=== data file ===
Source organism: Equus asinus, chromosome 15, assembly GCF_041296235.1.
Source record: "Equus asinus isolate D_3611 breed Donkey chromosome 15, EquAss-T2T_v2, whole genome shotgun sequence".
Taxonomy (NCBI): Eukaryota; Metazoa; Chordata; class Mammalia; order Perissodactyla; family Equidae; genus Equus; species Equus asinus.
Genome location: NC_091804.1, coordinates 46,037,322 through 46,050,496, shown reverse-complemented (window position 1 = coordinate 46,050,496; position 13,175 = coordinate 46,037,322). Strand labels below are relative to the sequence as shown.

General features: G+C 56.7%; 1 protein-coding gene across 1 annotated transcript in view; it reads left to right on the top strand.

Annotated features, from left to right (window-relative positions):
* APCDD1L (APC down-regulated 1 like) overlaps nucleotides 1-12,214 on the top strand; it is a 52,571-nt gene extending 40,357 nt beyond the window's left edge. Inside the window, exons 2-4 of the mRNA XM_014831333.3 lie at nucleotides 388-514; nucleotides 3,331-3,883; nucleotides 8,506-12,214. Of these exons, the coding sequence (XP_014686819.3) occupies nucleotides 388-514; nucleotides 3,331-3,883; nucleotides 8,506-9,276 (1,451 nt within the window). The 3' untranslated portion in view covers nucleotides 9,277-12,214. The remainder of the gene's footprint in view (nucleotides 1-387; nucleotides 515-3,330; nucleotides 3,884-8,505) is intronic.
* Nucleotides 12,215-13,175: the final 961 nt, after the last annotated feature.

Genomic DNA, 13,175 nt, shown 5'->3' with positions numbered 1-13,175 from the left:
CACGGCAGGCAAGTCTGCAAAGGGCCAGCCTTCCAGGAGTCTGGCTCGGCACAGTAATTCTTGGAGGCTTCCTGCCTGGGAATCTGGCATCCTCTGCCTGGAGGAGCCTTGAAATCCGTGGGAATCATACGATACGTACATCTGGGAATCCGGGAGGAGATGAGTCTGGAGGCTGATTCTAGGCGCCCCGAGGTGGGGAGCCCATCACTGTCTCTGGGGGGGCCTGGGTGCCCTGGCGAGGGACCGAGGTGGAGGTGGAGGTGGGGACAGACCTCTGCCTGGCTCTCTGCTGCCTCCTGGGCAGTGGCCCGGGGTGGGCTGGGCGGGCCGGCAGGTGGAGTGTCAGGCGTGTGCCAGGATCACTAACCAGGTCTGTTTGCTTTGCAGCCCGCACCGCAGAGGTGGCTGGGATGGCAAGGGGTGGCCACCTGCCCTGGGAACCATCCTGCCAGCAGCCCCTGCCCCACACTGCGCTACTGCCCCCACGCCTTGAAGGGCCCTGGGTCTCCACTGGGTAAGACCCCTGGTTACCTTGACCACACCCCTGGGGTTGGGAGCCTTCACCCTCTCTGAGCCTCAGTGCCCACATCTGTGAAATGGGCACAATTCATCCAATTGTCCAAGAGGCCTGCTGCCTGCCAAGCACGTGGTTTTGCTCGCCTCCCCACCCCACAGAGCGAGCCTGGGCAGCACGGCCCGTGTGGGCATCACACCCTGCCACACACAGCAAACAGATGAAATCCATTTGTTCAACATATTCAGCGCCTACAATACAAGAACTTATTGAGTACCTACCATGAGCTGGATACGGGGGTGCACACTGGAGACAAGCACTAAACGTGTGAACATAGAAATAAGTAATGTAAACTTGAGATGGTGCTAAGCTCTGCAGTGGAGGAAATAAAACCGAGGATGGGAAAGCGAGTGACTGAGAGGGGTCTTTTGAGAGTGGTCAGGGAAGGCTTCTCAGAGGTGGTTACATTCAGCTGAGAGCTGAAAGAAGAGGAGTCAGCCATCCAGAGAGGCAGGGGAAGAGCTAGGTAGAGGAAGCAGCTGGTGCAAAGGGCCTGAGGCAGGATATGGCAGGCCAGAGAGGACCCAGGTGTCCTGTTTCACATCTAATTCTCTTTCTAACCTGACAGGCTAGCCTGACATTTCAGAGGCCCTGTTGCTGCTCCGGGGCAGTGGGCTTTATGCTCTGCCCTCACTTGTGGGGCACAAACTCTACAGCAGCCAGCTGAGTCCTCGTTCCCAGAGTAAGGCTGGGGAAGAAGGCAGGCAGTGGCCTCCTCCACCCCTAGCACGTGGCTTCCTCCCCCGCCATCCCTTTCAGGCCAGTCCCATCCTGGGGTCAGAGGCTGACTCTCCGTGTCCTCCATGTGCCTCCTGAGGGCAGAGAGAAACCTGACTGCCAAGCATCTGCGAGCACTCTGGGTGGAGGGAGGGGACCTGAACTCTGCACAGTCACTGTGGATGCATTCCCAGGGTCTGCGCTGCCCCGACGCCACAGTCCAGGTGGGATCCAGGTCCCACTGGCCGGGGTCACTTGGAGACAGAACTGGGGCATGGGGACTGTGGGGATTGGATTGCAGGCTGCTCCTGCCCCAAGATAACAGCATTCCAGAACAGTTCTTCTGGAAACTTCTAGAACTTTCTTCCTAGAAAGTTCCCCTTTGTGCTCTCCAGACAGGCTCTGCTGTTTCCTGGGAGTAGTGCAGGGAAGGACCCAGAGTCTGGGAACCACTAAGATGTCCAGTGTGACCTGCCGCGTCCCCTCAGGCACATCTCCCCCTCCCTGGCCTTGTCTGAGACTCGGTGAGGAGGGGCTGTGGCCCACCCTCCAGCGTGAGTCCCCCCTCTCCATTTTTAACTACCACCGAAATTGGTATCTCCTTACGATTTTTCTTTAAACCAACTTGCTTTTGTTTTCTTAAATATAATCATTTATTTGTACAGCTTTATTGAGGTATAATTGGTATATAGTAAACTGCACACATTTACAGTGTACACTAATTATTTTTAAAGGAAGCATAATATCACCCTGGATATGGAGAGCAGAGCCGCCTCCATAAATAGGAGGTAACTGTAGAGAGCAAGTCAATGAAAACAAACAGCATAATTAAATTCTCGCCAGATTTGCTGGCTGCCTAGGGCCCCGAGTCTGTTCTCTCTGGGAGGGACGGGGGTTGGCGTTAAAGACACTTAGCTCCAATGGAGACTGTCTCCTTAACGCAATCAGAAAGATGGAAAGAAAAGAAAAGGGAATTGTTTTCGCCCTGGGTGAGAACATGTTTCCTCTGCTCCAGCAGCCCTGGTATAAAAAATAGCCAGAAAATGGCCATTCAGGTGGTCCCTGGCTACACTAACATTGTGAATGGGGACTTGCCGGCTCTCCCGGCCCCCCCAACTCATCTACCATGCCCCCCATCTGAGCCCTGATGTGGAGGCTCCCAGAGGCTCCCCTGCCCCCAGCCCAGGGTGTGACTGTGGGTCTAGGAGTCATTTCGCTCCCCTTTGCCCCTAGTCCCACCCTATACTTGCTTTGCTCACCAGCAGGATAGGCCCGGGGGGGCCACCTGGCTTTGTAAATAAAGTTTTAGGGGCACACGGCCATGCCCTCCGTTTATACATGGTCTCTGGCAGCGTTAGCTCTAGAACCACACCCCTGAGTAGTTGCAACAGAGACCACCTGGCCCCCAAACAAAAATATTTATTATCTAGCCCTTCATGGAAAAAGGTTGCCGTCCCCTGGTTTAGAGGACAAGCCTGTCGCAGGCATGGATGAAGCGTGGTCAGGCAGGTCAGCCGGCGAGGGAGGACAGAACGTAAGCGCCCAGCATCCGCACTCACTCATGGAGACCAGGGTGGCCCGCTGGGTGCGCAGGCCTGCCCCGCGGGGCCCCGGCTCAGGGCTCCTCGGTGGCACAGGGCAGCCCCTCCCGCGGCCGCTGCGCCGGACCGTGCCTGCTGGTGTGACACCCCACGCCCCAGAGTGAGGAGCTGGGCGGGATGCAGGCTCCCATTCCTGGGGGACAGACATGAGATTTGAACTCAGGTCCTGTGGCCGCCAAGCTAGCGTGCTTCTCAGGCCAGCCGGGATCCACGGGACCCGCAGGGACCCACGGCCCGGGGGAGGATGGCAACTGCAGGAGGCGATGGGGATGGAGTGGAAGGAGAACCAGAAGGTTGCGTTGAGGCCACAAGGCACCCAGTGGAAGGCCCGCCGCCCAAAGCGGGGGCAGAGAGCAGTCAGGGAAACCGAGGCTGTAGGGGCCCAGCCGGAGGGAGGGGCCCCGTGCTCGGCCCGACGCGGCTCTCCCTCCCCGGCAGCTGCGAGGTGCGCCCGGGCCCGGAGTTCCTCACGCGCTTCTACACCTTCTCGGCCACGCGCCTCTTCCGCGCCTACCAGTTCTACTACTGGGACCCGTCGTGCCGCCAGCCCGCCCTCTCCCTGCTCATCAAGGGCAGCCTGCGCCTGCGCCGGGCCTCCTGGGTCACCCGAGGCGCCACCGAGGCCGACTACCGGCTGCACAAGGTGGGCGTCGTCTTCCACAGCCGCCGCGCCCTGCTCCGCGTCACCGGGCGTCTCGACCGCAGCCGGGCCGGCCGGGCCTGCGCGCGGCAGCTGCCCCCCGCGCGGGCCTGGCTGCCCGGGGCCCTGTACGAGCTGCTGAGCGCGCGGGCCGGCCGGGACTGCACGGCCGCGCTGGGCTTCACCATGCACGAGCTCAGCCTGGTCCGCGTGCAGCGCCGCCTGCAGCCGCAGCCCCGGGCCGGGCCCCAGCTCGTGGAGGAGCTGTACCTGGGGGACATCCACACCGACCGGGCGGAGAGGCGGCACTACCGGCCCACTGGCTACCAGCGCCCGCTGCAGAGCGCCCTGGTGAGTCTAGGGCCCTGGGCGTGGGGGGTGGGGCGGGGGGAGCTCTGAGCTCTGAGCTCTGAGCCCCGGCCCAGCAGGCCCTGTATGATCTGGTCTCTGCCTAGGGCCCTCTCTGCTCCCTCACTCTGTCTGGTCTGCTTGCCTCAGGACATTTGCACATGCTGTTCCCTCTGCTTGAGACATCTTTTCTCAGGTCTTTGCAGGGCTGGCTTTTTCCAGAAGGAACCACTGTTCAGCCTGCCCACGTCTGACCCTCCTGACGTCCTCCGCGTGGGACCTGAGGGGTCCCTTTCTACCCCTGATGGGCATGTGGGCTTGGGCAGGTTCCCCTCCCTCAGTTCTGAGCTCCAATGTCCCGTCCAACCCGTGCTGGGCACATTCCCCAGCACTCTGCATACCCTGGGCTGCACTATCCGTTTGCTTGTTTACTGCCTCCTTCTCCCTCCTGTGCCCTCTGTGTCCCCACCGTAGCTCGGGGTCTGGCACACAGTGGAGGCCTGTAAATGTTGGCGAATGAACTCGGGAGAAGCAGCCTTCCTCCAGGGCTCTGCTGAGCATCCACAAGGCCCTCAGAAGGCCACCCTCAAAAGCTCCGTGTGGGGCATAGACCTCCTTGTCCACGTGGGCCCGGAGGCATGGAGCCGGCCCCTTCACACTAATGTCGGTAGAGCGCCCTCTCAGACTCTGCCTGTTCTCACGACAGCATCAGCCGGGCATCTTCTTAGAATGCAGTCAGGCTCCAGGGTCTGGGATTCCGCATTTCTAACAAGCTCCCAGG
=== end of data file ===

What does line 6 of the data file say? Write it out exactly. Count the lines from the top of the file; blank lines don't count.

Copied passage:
Annotated features, from left to right (window-relative positions):